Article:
With the development of the Diaz regime, which came into power in 1876 (and when I say the Diaz regime I do not especially mean the man Diaz, for I think he has been both overcursed and overpraised, but the whole force which has steadily developed centralized power from then on, and the whole policy of "civilizing Mexico," which was the Diaz boast), with its development, I say, this Indian life has been broken up, violated with as ruthless a hand as ever tore up a people by the roots and cast them out as weeds to wither in the sun.

Historians relate with horror the iron deeds of William the Conqueror, who in the eleventh century created the New Forest by laying waste the farms of England, de- stroying the homes of the people to make room for the deer. But his edicts were mercy compared with the action of the Mexican government toward the Indians. In order to introduce "progressive civilization" the Diaz regime granted away immense concessions of land, to native and foreign capitalists—chiefly foreign, indeed, though there were enough of native sharks as well. Mostly these concessions were granted to capitalistic combinations, which were to build railroads (and in some cases did so in a most uncalled for and uneconomic way), "develop" mineral resources, or establish "modern industries."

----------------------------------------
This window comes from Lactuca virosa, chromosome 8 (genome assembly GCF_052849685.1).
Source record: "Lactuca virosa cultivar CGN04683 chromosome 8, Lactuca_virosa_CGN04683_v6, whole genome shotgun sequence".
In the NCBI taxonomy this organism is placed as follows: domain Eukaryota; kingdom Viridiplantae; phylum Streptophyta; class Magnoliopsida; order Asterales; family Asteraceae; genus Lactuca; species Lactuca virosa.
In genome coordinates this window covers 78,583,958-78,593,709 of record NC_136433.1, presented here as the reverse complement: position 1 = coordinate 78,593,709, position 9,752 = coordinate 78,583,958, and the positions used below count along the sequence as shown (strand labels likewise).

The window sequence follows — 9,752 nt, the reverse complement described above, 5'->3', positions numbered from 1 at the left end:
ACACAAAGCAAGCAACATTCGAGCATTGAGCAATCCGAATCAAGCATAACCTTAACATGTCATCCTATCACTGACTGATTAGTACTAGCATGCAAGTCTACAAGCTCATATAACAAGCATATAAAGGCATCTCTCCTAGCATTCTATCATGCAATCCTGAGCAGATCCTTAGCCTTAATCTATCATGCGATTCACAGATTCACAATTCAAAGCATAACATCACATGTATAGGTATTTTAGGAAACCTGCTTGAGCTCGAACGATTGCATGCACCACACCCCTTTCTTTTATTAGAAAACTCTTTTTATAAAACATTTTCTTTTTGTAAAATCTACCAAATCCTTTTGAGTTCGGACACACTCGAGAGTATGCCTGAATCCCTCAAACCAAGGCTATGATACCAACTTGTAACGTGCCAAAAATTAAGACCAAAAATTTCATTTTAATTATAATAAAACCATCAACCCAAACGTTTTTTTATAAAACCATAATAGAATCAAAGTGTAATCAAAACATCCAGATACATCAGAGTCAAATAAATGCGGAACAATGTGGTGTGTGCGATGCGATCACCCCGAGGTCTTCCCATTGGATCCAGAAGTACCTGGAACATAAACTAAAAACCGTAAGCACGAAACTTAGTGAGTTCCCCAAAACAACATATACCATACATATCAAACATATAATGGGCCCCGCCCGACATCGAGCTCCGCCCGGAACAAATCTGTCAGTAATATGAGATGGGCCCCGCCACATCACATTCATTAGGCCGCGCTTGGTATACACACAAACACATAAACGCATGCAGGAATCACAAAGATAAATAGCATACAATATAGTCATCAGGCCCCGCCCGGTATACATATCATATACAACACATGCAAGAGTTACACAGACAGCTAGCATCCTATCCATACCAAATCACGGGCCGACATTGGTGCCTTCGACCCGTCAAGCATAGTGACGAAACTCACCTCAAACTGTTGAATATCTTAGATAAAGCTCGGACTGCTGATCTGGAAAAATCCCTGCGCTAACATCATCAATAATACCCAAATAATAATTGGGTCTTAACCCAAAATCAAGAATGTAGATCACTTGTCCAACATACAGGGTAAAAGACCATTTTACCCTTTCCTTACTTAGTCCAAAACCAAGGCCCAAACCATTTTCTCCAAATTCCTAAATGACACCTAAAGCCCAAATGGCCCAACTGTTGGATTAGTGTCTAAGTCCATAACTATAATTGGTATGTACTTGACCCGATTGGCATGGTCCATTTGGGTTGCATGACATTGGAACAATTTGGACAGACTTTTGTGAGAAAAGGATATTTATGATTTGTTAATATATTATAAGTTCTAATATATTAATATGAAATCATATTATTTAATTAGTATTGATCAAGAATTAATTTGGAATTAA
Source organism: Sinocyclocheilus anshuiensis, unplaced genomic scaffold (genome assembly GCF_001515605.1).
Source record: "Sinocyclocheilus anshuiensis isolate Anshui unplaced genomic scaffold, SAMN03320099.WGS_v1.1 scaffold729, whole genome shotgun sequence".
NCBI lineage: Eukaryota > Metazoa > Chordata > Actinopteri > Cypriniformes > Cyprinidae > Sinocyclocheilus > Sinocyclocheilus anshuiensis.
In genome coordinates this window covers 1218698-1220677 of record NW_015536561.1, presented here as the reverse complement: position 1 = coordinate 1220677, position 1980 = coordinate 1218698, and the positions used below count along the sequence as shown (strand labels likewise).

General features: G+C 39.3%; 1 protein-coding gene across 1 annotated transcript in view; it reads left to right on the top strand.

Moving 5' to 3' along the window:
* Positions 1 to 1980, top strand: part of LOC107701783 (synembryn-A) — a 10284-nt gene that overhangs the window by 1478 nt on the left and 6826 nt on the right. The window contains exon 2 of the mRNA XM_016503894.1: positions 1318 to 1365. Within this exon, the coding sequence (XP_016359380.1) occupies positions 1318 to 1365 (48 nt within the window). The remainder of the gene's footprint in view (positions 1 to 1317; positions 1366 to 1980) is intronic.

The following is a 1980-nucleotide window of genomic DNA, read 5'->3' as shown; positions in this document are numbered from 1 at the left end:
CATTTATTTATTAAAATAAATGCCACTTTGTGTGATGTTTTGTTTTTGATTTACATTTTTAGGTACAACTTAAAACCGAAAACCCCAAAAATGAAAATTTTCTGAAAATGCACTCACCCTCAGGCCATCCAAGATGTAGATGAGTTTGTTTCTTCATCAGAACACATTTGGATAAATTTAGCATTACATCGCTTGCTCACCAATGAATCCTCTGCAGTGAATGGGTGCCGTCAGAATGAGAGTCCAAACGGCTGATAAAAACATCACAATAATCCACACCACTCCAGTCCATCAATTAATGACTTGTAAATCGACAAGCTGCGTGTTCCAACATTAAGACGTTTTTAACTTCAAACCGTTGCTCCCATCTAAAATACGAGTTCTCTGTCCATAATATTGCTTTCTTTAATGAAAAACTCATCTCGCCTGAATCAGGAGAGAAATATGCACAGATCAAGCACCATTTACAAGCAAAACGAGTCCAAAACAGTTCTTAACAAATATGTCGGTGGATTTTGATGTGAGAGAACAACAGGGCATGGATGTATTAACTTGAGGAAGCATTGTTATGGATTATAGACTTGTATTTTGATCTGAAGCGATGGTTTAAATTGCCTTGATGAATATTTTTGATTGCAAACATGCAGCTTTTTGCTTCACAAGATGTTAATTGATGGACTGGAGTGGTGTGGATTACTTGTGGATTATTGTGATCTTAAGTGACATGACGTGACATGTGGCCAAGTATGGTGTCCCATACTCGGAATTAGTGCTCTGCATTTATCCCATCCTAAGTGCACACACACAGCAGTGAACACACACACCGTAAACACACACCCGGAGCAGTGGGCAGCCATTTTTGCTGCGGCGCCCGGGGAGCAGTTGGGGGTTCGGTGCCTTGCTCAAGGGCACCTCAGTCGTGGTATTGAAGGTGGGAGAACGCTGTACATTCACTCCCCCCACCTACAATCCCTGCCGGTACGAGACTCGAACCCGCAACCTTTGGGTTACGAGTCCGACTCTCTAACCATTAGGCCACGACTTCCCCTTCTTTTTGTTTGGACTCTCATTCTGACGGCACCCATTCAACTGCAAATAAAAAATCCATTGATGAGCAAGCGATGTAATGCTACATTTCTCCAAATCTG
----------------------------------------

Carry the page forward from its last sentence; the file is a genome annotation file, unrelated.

The government took no note of the ancient tribal rights or customs, and those who received the concessions proceeded to enforce their property rights. They introduced the unheard of crime of "trespass." They forbade the cutting of a tree, the breaking of a branch, the gathering of the fallen wood in the forests. They claimed the watercourses, forbidding their free use to the people; and it was as if one had forbidden to us the rains of heaven. The unoccupied land was theirs; no hand might drive a plow into the soil without first obtaining permission from a distant master—a permission granted on the condition that the product be the landlord's, a small, pitifully small, wage, the worker's.